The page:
Affiliated Organization

Proceedings of JAIS Theory Development Workshop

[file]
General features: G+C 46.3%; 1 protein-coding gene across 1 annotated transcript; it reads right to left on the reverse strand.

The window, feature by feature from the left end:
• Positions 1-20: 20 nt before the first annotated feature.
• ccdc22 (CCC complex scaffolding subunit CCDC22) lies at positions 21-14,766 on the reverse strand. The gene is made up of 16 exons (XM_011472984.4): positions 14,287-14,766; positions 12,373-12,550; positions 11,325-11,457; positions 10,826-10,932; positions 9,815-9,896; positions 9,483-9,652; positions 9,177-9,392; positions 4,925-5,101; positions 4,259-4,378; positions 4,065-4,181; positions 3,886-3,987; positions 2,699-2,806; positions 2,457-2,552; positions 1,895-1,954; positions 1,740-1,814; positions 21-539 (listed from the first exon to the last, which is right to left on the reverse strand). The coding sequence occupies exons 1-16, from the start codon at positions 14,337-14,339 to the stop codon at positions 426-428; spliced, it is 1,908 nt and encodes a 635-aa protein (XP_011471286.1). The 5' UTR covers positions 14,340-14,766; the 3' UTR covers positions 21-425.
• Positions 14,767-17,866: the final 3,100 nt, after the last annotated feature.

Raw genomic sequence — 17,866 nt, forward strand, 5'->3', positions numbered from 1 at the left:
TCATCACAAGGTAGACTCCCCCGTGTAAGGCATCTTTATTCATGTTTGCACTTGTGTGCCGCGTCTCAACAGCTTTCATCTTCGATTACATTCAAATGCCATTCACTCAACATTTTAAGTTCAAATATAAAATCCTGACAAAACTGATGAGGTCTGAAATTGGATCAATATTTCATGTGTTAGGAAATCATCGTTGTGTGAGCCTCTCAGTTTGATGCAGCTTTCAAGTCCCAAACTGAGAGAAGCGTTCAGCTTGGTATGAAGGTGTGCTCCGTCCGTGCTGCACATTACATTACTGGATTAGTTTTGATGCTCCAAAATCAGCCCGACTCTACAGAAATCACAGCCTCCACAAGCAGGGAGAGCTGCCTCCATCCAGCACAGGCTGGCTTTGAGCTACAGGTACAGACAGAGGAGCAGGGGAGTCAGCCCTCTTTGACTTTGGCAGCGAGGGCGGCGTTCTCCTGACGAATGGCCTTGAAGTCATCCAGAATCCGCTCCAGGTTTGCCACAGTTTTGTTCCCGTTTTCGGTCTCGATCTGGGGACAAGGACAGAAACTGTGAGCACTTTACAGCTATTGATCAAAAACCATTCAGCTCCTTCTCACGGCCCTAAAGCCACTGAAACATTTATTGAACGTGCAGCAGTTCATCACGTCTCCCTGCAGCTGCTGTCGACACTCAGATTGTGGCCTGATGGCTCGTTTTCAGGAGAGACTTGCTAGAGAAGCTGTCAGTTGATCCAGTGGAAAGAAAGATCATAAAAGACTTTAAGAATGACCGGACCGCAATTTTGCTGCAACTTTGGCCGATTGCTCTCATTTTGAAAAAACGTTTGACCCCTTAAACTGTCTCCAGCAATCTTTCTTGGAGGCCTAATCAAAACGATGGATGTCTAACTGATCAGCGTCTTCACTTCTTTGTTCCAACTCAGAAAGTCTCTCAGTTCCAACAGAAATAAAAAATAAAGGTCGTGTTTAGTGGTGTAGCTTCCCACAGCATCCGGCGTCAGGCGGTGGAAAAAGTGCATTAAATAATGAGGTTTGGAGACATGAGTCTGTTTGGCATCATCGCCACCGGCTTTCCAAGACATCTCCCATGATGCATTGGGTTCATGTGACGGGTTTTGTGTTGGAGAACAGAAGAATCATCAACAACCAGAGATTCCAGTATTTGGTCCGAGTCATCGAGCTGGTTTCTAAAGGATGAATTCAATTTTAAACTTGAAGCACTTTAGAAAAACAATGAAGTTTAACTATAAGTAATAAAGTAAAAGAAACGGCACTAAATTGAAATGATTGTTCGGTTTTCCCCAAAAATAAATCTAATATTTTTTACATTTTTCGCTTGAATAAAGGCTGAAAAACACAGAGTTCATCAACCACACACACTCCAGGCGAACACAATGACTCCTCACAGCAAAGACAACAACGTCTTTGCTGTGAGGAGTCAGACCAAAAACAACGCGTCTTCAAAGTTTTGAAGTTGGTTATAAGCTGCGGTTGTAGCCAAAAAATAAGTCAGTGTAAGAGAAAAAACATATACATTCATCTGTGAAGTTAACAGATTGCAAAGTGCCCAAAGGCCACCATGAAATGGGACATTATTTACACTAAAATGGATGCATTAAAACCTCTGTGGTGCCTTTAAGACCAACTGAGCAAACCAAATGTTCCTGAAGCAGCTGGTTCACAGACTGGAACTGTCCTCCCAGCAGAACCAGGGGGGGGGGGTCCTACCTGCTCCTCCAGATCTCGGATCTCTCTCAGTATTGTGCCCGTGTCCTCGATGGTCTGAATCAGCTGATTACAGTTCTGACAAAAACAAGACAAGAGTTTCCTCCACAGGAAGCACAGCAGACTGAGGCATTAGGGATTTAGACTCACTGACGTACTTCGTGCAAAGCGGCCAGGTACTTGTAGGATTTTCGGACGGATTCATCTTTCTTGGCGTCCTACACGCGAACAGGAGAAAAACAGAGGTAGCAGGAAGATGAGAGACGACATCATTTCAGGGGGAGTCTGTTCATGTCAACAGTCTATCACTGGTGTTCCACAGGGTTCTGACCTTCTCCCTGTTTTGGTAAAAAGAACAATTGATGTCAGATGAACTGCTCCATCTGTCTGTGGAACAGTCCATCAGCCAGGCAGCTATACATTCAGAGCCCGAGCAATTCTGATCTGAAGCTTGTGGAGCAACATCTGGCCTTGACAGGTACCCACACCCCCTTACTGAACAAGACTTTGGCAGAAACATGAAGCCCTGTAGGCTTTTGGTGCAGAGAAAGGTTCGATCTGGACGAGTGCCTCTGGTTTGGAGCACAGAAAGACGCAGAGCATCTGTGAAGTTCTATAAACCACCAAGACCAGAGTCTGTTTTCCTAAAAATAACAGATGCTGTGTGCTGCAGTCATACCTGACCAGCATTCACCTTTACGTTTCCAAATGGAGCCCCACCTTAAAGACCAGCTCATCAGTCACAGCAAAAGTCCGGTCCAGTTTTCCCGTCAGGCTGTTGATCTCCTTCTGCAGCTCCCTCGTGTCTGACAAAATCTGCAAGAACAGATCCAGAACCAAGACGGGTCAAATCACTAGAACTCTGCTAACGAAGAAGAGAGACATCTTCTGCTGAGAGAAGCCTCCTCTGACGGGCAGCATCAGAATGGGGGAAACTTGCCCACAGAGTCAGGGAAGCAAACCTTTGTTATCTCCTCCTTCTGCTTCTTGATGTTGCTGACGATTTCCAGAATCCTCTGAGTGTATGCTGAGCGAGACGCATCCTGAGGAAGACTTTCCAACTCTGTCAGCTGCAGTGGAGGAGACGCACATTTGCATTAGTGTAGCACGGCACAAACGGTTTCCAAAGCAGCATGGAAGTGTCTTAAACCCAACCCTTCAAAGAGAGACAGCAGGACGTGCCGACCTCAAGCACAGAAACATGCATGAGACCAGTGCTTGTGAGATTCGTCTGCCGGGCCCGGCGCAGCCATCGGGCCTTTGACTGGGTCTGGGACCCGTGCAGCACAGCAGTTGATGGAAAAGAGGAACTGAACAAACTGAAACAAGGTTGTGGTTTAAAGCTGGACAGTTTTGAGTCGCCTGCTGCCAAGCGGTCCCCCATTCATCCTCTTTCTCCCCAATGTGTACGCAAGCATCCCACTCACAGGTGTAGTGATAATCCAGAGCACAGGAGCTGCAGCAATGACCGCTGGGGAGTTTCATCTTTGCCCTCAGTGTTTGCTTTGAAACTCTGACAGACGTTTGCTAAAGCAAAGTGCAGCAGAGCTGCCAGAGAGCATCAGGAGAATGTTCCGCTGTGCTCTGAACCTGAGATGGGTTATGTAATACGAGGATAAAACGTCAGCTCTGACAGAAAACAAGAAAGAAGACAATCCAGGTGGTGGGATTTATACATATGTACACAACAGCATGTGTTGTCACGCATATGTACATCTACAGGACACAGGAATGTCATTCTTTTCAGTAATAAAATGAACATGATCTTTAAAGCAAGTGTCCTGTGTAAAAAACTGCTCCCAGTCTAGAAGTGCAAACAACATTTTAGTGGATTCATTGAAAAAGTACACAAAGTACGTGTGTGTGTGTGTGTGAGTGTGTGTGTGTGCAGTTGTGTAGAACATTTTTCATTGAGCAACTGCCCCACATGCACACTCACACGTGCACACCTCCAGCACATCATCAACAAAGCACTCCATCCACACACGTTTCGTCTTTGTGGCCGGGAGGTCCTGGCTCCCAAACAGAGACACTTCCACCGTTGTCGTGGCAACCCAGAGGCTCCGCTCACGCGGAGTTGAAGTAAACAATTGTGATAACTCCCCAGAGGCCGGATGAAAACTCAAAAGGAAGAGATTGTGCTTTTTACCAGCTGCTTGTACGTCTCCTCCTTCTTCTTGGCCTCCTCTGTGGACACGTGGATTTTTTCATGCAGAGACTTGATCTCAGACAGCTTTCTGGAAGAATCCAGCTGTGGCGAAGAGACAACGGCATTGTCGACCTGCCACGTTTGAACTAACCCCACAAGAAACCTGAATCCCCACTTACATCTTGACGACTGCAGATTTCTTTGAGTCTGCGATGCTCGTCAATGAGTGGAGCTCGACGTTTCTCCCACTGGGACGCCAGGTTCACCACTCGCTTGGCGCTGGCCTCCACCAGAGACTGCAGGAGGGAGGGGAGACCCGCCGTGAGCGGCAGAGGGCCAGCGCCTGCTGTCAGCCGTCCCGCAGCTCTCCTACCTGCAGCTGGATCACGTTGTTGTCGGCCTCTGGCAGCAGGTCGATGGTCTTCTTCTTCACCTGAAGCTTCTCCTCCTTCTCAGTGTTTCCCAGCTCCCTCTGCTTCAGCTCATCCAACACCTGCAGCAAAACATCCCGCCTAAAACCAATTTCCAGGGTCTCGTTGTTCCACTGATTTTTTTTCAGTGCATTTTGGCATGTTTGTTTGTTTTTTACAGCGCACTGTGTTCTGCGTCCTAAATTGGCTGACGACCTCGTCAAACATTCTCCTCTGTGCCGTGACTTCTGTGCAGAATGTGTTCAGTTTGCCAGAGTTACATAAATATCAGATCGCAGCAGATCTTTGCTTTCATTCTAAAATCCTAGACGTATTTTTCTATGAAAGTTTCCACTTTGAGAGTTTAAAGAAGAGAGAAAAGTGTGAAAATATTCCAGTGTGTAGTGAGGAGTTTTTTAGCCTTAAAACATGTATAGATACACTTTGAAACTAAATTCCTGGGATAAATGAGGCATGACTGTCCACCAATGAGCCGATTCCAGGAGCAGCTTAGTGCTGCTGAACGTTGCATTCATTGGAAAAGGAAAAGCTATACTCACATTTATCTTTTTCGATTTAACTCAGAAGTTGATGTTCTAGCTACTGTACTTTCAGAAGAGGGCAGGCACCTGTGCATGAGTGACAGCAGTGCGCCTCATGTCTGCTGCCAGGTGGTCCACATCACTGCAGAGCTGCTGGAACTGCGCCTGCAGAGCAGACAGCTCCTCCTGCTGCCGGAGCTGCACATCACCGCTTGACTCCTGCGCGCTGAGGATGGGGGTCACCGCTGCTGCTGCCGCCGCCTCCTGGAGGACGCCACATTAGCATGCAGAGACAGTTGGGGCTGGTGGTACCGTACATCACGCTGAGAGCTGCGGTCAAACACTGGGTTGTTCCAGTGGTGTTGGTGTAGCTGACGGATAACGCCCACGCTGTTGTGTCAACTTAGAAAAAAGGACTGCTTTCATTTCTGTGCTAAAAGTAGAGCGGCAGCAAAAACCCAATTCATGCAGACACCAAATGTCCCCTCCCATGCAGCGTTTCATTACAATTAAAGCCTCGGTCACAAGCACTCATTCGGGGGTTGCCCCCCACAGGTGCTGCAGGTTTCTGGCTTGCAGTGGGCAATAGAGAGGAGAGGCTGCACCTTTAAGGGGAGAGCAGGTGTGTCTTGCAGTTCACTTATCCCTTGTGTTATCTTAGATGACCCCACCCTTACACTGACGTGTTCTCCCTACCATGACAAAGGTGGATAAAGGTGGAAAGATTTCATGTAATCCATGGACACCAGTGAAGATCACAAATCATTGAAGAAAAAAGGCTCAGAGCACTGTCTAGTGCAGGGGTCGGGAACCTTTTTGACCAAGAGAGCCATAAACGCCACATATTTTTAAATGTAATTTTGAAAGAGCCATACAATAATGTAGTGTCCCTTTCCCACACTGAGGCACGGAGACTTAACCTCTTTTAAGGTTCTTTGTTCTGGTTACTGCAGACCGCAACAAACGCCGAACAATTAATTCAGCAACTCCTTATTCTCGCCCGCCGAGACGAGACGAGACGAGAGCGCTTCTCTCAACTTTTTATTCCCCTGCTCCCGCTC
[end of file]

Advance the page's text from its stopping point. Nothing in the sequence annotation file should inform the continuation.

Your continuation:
In large IS development projects a huge number of natural language documents becomes available and needs to be analyzed and transformed into structured requirements. This elicitation process is known to be time-consuming and error-prone when performed manually by a requirements engineer. Thus, there is a clear demand for advanced support of the entire elicitation process. Addressing this issue, our work focuses on providing automated and knowledge-based support of the task elicitation sub-process. More specifically, we aim to answer the question: “Which design principles of task elicitation systems improve task elicitation productivity over manual task elicitation?” Following a design science approach, design principles for task elicitation systems are conceptualized and instantiated in an artifact. We complement the design with an evaluation of the proposed design principles in a laboratory experiment and examine its external validity in a field setting. Our results show that the level of automation as well as the extent and origin of the knowledge used for the automation process positively affect task elicitation productivity. Through our work, we contribute to the body of knowledge by explaining effects of the conceptualized and instantiated design principles. Furthermore we intend to improve the understanding of how and why these design principles affect the decision processes incorporated in task elicitation. This also bears potential to advance the design of systems to support task elicitation in practice.